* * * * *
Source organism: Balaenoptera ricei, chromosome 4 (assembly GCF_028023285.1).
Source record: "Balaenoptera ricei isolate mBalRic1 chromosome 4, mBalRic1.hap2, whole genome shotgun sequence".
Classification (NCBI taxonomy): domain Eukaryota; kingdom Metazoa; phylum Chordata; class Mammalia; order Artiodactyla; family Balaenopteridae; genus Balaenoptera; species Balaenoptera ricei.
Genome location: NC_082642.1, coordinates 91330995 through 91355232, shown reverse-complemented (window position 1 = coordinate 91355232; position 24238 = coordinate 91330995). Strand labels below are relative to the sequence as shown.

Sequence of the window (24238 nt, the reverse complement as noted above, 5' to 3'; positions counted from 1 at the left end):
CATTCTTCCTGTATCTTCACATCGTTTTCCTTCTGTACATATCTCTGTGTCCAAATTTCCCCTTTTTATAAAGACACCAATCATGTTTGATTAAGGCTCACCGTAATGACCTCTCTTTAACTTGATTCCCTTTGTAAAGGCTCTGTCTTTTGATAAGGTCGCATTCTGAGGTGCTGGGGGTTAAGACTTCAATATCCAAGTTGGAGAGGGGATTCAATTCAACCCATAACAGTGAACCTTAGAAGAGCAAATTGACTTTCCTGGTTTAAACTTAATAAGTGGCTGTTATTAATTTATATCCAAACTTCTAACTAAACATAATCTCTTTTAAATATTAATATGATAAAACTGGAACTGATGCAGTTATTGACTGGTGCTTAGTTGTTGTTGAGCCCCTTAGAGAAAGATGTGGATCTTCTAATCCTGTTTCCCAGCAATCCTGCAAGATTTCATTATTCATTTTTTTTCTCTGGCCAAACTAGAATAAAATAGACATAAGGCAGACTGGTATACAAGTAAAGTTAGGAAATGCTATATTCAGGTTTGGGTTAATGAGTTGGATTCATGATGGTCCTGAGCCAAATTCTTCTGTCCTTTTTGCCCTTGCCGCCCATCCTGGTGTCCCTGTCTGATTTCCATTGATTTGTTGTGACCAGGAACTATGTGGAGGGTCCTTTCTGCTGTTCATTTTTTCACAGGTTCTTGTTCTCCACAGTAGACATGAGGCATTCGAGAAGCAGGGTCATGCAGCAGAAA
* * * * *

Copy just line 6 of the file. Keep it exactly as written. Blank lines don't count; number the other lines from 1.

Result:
CATTCTTCCTGTATCTTCACATCGTTTTCCTTCTGTACATATCTCTGTGTCCAAATTTCCCCTTTTTATAAAGACACCAATCATGTTTGATTAAGGCTCACCGTAATGACCTCTCTTTAACTTGATTCCCTTTGTAAAGGCTCTGTCTTTTGATAAGGTCGCATTCTGAGGTGCTGGGGGTTAAGACTTCAATATCCAAGTTGGAGAGGGGATTCAATTCAACCCATAACAGTGAACCTTAGAAGAGCAAATTGACTTTCCTGGTTTAAACTTAATAAGTGGCTGTTATTAATTTATATCCAAACTTCTAACTAAACATAATCTCTTTTAAATATTAATATGATAAAACTGGAACTGATGCAGTTATTGACTGGTGCTTAGTTGTTGTTGAGCCCCTTAGAGAAAGATGTGGATCTTCTAATCCTGTTTCCCAGCAATCCTGCAAGATTTCATTATTCATTTTTTTTCTCTGGCCAAACTAGAATAAAATAGACATAAGGCAGACTGGTATACAAGTAAAGTTAGGAAATGCTATATTCAGGTTTGGGTTAATGAGTTGGATTCATGATGGTCCTGAGCCAAATTCTTCTGTCCTTTTTGCCCTTGCCGCCCATCCTGGTGTCCCTGTCTGATTTCCATTGATTTGTTGTGACCAGGAACTATGTGGAGGGTCCTTTCTGCTGTTCATTTTTTCACAGGTTCTTGTTCTCCACAGTAGACATGAGGCATTCGAGAAGCAGGGTCATGCAGCAGAAA